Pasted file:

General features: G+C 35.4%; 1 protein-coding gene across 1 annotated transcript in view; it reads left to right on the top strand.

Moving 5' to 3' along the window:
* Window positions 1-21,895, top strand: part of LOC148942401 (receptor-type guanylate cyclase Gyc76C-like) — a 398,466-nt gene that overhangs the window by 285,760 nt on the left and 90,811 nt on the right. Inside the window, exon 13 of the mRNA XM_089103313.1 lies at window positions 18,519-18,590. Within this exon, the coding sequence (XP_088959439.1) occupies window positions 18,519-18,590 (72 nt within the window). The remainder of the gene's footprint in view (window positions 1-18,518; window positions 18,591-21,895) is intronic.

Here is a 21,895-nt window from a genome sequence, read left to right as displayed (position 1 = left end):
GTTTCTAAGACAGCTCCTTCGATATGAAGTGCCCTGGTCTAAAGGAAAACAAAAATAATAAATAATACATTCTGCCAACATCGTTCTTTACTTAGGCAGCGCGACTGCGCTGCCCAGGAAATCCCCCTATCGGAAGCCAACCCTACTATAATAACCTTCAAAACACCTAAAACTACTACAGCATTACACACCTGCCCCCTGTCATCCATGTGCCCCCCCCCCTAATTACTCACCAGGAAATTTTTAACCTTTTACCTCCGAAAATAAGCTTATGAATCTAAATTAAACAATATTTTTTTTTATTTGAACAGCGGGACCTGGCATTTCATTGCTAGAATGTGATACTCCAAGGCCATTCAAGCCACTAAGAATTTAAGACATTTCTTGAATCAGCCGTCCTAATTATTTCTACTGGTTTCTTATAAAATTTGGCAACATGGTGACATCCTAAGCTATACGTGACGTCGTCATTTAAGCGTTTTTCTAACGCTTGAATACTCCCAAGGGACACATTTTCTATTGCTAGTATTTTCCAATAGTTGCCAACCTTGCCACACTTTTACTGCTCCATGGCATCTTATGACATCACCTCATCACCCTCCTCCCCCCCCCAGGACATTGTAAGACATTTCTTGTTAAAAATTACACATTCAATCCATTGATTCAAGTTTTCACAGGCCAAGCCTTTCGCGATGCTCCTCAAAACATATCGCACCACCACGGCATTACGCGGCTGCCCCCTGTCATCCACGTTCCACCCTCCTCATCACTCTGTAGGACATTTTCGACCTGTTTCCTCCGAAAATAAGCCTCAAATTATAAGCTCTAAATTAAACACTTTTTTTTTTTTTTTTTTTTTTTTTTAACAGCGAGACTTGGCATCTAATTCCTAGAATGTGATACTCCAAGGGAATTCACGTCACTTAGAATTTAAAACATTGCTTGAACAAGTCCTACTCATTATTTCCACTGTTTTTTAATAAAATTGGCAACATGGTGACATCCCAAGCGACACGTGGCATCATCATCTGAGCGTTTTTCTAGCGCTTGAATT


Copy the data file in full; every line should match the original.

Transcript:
General features: G+C 35.4%; 1 protein-coding gene across 1 annotated transcript in view; it reads left to right on the top strand.

Moving 5' to 3' along the window:
* Window positions 1-21,895, top strand: part of LOC148942401 (receptor-type guanylate cyclase Gyc76C-like) — a 398,466-nt gene that overhangs the window by 285,760 nt on the left and 90,811 nt on the right. Inside the window, exon 13 of the mRNA XM_089103313.1 lies at window positions 18,519-18,590. Within this exon, the coding sequence (XP_088959439.1) occupies window positions 18,519-18,590 (72 nt within the window). The remainder of the gene's footprint in view (window positions 1-18,518; window positions 18,591-21,895) is intronic.

Here is a 21,895-nt window from a genome sequence, read left to right as displayed (position 1 = left end):
GTTTCTAAGACAGCTCCTTCGATATGAAGTGCCCTGGTCTAAAGGAAAACAAAAATAATAAATAATACATTCTGCCAACATCGTTCTTTACTTAGGCAGCGCGACTGCGCTGCCCAGGAAATCCCCCTATCGGAAGCCAACCCTACTATAATAACCTTCAAAACACCTAAAACTACTACAGCATTACACACCTGCCCCCTGTCATCCATGTGCCCCCCCCCCTAATTACTCACCAGGAAATTTTTAACCTTTTACCTCCGAAAATAAGCTTATGAATCTAAATTAAACAATATTTTTTTTTATTTGAACAGCGGGACCTGGCATTTCATTGCTAGAATGTGATACTCCAAGGCCATTCAAGCCACTAAGAATTTAAGACATTTCTTGAATCAGCCGTCCTAATTATTTCTACTGGTTTCTTATAAAATTTGGCAACATGGTGACATCCTAAGCTATACGTGACGTCGTCATTTAAGCGTTTTTCTAACGCTTGAATACTCCCAAGGGACACATTTTCTATTGCTAGTATTTTCCAATAGTTGCCAACCTTGCCACACTTTTACTGCTCCATGGCATCTTATGACATCACCTCATCACCCTCCTCCCCCCCCCAGGACATTGTAAGACATTTCTTGTTAAAAATTACACATTCAATCCATTGATTCAAGTTTTCACAGGCCAAGCCTTTCGCGATGCTCCTCAAAACATATCGCACCACCACGGCATTACGCGGCTGCCCCCTGTCATCCACGTTCCACCCTCCTCATCACTCTGTAGGACATTTTCGACCTGTTTCCTCCGAAAATAAGCCTCAAATTATAAGCTCTAAATTAAACACTTTTTTTTTTTTTTTTTTTTTTTTTTAACAGCGAGACTTGGCATCTAATTCCTAGAATGTGATACTCCAAGGGAATTCACGTCACTTAGAATTTAAAACATTGCTTGAACAAGTCCTACTCATTATTTCCACTGTTTTTTAATAAAATTGGCAACATGGTGACATCCCAAGCGACACGTGGCATCATCATCTGAGCGTTTTTCTAGCGCTTGAATT